Many patients have fallen so ill that they require ventilators to support their failing lungs. While the machines can’t save all patients stricken with COVID-19, they continue to assist many back from the brink of death. But a life saved does not mean a life that is the same after disease.
Patients who needed mechanical breathing support are among the hundreds of UCHealth patients who had recovered from COVID-19 by mid-April. Most of those critically ill individuals suffered from acute respiratory distress syndrome (ARDS), a condition in which the tiny air sacs of the lungs fill with fluid, choking the delivery of oxygen in the bloodstream.
Advanced pulmonary support techniques originally developed at the University of Colorado School of Medicine continue to help many patients survive, but getting back to the lives they led before they fell ill will be a challenge, said Dr. Sarah Jolley, assistant professor of Pulmonary Sciences & Critical Care Medicine at the University of Colorado School of Medicine.
Jolley said studies of patients who have recovered from ARDS and other conditions that required lengthy ICU stays show that they often face long-term limitations that linger long after they breathe better. These include physical weakness, cognitive problems and emotional challenges, collectively called PICS (post-intensive care syndrome).
Long recovery road
The cluster of issues show just how serious a step it is to put a patient on a ventilator. Medications such as neuromuscular blocks and corticosteroids can be toxic to nerves and muscles, leading to profound physical weakness, especially when patients are immobilized for long periods, Jolley said. Sedatives patients receive to keep them comfortable during intubation can cause confusion and delirium and cognitive deterioration with symptoms similar to those of traumatic brain injury and Alzheimer’s disease. Medications and the experience of being in a netherworld of illness and intensive treatment can lead to anxiety, depression and post-traumatic stress disorder (PTSD).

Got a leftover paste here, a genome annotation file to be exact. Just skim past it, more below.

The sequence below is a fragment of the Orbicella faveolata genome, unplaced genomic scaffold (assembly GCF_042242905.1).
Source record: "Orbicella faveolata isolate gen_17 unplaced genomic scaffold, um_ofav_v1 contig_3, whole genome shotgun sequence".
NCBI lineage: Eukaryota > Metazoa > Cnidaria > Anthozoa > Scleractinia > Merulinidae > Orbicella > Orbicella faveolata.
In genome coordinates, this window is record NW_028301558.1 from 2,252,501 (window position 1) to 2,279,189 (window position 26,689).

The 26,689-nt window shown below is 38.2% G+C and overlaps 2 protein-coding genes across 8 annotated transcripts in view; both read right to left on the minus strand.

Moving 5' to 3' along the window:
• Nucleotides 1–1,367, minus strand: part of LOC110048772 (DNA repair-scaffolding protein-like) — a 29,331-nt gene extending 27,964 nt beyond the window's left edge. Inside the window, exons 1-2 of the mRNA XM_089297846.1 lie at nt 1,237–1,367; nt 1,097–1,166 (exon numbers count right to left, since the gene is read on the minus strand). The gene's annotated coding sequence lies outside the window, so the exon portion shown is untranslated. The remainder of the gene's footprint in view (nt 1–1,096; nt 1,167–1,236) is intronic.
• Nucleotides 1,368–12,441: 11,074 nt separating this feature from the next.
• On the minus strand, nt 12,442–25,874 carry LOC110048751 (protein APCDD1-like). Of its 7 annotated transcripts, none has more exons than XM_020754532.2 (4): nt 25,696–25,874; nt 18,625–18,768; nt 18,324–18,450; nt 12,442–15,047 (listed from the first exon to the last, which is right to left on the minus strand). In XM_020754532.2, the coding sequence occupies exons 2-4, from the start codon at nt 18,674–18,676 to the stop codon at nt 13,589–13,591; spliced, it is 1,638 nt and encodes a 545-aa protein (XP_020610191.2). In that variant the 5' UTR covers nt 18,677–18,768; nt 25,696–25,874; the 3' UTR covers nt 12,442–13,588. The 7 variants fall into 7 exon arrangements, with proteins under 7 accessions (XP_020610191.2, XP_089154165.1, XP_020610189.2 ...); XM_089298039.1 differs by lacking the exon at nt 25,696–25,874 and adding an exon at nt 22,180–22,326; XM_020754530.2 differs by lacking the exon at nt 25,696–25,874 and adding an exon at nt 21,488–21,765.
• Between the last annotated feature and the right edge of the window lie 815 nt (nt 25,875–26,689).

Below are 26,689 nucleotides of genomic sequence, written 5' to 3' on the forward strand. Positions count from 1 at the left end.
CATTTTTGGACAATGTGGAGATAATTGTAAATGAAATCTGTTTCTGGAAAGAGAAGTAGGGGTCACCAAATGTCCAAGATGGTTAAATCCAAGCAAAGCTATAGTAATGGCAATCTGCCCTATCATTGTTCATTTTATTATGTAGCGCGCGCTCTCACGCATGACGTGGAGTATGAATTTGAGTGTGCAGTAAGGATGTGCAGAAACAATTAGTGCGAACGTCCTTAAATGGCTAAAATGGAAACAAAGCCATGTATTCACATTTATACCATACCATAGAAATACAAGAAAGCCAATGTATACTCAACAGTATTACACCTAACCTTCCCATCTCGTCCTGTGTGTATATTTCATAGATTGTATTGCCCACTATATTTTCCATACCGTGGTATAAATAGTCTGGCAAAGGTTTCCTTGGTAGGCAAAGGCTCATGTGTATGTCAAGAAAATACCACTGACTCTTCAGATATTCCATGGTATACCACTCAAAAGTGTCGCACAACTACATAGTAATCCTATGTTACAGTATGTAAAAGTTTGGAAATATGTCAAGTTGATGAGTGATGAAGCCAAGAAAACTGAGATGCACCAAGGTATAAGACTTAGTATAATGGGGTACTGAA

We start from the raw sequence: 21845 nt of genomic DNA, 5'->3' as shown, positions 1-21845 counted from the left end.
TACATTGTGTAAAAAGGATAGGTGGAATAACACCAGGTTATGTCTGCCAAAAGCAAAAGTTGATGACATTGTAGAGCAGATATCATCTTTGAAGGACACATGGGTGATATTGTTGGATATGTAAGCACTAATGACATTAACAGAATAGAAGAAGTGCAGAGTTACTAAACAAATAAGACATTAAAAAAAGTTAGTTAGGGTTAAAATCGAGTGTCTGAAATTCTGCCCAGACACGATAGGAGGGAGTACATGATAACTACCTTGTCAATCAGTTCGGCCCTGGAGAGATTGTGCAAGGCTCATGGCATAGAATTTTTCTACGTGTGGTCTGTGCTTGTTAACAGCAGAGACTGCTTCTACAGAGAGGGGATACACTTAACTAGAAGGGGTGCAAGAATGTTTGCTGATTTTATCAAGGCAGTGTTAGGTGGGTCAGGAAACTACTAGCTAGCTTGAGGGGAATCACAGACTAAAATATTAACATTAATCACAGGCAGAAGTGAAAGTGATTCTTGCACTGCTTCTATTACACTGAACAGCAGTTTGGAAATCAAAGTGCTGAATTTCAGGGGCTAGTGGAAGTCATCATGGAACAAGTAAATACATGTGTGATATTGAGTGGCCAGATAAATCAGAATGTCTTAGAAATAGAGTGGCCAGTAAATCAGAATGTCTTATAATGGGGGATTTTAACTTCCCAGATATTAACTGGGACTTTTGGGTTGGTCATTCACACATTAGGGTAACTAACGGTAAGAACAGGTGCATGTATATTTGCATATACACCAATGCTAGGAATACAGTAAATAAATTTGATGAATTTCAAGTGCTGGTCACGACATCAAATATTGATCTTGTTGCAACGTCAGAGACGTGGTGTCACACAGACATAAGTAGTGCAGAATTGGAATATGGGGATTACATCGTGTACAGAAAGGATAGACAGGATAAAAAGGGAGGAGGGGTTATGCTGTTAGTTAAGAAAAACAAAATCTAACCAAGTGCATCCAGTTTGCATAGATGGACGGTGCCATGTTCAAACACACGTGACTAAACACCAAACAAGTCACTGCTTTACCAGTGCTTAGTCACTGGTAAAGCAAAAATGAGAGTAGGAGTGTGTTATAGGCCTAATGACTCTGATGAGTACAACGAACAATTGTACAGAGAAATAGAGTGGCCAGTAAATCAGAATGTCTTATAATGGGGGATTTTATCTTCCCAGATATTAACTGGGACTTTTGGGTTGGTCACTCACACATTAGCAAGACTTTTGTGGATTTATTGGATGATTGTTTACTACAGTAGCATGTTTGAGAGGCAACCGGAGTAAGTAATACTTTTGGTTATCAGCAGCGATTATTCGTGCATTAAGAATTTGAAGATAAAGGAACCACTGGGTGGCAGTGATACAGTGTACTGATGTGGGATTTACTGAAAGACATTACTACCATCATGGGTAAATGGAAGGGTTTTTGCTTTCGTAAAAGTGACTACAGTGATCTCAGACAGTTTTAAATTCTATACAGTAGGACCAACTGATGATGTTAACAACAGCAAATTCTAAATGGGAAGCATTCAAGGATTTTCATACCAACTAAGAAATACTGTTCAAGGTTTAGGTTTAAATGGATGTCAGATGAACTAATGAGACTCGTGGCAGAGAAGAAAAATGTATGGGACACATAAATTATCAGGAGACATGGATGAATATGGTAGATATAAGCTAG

“Even though we get people better [physically], there is a new spectrum of illness that comes with post-ICU syndrome,” Jolley said. “These long-term impairments can last for years beyond the initial hospitalization.”
Help from many corners
Jolley is now part of an organized effort to take on these problems. She leads a multidisciplinary group of providers that will staff a post-intensive care clinic at UCHealth University of Colorado Hospital on the Anschutz Medical Campus. The clinic, now in development, already has support from pulmonology; physical, occupational and speech therapy; pulmonary rehabilitation; physical medicine and rehabilitation; and psychiatry.
The clinic plans eventually to help all patients who survive lengthy stints in the ICU and have suffered respiratory failure, shock and delirium, Jolley said. But the immediate focus will be on COVID-19 patients who required intensive care, especially ventilator support. These patients may face challenges beyond the PICS cluster, she added. That’s because the SARS-CoV-2 virus, which causes COVID-19, requires isolation from friends and family and the emotional support they could provide during a lonely and frightening stay in an unfamiliar environment.